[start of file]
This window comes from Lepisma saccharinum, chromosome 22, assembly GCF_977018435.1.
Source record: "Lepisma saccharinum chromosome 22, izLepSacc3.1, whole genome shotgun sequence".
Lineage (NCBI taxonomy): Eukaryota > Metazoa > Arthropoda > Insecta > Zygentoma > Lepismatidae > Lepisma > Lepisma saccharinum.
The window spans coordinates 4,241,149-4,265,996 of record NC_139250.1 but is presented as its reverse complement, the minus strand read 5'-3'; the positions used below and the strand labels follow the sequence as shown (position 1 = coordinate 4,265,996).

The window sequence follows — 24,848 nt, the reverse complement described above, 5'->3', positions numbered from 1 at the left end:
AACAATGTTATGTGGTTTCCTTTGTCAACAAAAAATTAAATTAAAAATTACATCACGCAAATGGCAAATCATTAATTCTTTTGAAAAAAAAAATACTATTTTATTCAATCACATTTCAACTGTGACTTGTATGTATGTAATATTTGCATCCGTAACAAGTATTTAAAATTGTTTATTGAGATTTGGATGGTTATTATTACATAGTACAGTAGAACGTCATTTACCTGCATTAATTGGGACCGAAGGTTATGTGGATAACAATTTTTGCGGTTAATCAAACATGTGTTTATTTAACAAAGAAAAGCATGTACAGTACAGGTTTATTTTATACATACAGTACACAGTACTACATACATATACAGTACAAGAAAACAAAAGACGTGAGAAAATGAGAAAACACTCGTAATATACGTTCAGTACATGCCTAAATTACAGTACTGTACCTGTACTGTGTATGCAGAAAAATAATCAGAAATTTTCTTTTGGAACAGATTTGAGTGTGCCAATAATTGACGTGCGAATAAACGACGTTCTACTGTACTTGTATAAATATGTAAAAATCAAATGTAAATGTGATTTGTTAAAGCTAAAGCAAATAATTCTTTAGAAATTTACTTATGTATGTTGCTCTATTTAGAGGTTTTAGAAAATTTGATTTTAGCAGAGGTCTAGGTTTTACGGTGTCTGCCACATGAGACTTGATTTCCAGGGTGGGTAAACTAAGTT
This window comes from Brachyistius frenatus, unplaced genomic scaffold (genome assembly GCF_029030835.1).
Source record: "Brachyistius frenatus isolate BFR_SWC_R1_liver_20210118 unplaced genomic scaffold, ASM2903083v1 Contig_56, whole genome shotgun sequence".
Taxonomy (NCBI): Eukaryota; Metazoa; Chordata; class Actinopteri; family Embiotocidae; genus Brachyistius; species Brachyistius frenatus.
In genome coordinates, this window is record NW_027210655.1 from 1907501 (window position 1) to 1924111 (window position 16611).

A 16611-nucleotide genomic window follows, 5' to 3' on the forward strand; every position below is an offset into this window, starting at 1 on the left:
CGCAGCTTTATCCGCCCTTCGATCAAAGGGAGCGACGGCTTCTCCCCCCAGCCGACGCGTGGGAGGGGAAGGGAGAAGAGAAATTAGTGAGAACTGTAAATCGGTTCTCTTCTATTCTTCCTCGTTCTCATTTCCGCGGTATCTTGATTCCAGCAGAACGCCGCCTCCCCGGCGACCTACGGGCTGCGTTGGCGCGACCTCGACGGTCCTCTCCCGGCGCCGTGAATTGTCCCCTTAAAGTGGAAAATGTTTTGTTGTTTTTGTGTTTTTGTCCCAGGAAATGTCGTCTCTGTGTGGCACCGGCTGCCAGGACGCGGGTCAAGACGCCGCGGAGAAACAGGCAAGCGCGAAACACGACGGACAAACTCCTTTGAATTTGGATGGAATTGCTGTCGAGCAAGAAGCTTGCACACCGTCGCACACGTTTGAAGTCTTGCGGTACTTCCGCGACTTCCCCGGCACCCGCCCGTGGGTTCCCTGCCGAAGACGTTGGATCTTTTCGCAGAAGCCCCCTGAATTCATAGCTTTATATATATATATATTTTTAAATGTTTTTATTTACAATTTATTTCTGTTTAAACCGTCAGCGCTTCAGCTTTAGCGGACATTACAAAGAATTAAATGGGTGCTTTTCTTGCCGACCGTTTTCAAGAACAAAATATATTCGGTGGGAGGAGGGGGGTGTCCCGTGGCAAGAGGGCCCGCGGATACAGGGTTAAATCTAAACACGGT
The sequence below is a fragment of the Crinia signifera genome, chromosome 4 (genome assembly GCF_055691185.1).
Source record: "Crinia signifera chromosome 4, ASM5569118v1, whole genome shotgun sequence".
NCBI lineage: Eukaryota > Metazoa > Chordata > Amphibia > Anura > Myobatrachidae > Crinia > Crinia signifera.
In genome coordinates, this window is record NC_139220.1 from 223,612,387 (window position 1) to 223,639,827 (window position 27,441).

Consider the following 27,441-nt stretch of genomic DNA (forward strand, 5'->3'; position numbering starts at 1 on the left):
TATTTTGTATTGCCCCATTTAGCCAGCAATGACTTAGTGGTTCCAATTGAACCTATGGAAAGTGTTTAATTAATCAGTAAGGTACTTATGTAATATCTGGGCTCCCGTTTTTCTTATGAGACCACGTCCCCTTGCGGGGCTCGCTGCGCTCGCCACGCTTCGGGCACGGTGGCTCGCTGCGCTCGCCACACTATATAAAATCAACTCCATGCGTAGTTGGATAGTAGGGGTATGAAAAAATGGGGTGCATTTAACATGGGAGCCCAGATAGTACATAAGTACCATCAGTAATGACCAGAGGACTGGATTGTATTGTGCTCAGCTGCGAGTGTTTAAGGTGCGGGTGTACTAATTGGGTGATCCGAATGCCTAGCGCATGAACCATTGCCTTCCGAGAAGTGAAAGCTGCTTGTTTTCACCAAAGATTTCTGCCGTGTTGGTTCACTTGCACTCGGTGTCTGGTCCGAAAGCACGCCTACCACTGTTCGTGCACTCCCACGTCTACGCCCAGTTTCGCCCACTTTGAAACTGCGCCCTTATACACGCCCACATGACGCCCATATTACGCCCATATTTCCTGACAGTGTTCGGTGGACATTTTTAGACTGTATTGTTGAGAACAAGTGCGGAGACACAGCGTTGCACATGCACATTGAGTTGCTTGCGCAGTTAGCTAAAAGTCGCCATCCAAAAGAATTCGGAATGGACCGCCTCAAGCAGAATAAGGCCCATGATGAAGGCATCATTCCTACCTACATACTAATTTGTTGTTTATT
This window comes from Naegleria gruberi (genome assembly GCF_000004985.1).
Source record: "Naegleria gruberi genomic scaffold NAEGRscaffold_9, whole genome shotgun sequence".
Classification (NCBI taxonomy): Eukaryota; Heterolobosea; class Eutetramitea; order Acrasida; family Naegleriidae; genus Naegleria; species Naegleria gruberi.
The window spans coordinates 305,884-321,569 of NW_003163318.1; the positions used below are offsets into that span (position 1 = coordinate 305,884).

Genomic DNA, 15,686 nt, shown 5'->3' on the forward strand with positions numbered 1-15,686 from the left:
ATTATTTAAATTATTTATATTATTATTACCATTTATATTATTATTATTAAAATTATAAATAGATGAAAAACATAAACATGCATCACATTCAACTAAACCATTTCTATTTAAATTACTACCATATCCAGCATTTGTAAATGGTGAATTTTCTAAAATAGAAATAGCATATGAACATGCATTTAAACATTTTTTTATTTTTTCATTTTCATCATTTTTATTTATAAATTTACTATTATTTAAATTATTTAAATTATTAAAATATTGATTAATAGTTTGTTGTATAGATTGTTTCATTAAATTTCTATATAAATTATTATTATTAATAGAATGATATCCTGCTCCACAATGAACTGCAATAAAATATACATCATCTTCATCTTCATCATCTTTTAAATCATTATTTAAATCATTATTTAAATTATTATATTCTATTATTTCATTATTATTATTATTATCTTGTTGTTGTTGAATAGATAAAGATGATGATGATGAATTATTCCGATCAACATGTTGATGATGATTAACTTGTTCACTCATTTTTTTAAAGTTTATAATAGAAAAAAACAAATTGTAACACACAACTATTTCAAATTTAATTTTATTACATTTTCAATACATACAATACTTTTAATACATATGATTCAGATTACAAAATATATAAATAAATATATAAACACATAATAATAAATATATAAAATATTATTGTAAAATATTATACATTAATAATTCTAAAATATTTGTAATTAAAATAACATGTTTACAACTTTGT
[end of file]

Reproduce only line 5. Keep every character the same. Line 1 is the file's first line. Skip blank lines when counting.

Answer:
The window sequence follows — 24,848 nt, the reverse complement described above, 5'->3', positions numbered from 1 at the left end: